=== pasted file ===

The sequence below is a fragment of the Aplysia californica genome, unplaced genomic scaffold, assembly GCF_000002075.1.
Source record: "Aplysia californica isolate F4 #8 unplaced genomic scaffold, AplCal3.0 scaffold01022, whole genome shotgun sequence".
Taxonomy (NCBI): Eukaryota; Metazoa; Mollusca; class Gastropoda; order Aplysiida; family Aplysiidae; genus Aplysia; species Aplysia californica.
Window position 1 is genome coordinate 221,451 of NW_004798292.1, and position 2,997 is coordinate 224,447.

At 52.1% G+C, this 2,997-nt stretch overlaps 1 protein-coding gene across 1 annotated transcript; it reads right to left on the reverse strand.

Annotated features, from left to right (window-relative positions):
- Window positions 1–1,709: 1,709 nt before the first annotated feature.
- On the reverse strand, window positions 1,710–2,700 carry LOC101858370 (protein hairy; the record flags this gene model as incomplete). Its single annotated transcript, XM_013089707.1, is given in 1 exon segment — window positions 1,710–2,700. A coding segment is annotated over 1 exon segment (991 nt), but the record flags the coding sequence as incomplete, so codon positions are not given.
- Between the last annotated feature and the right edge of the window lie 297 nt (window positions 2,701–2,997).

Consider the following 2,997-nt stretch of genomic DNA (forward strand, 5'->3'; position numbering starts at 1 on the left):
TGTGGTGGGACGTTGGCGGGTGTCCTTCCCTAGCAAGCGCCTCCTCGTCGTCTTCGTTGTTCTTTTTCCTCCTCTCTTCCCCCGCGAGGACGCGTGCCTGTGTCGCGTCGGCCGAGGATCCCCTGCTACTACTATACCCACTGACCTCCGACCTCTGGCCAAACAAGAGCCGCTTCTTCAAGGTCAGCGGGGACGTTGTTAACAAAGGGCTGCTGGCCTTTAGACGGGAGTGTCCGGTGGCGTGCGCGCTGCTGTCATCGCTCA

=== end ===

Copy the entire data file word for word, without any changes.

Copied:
The sequence below is a fragment of the Aplysia californica genome, unplaced genomic scaffold, assembly GCF_000002075.1.
Source record: "Aplysia californica isolate F4 #8 unplaced genomic scaffold, AplCal3.0 scaffold01022, whole genome shotgun sequence".
Taxonomy (NCBI): Eukaryota; Metazoa; Mollusca; class Gastropoda; order Aplysiida; family Aplysiidae; genus Aplysia; species Aplysia californica.
Window position 1 is genome coordinate 221,451 of NW_004798292.1, and position 2,997 is coordinate 224,447.

At 52.1% G+C, this 2,997-nt stretch overlaps 1 protein-coding gene across 1 annotated transcript; it reads right to left on the reverse strand.

Annotated features, from left to right (window-relative positions):
- Window positions 1–1,709: 1,709 nt before the first annotated feature.
- On the reverse strand, window positions 1,710–2,700 carry LOC101858370 (protein hairy; the record flags this gene model as incomplete). Its single annotated transcript, XM_013089707.1, is given in 1 exon segment — window positions 1,710–2,700. A coding segment is annotated over 1 exon segment (991 nt), but the record flags the coding sequence as incomplete, so codon positions are not given.
- Between the last annotated feature and the right edge of the window lie 297 nt (window positions 2,701–2,997).

Consider the following 2,997-nt stretch of genomic DNA (forward strand, 5'->3'; position numbering starts at 1 on the left):
TGTGGTGGGACGTTGGCGGGTGTCCTTCCCTAGCAAGCGCCTCCTCGTCGTCTTCGTTGTTCTTTTTCCTCCTCTCTTCCCCCGCGAGGACGCGTGCCTGTGTCGCGTCGGCCGAGGATCCCCTGCTACTACTATACCCACTGACCTCCGACCTCTGGCCAAACAAGAGCCGCTTCTTCAAGGTCAGCGGGGACGTTGTTAACAAAGGGCTGCTGGCCTTTAGACGGGAGTGTCCGGTGGCGTGCGCGCTGCTGTCATCGCTCA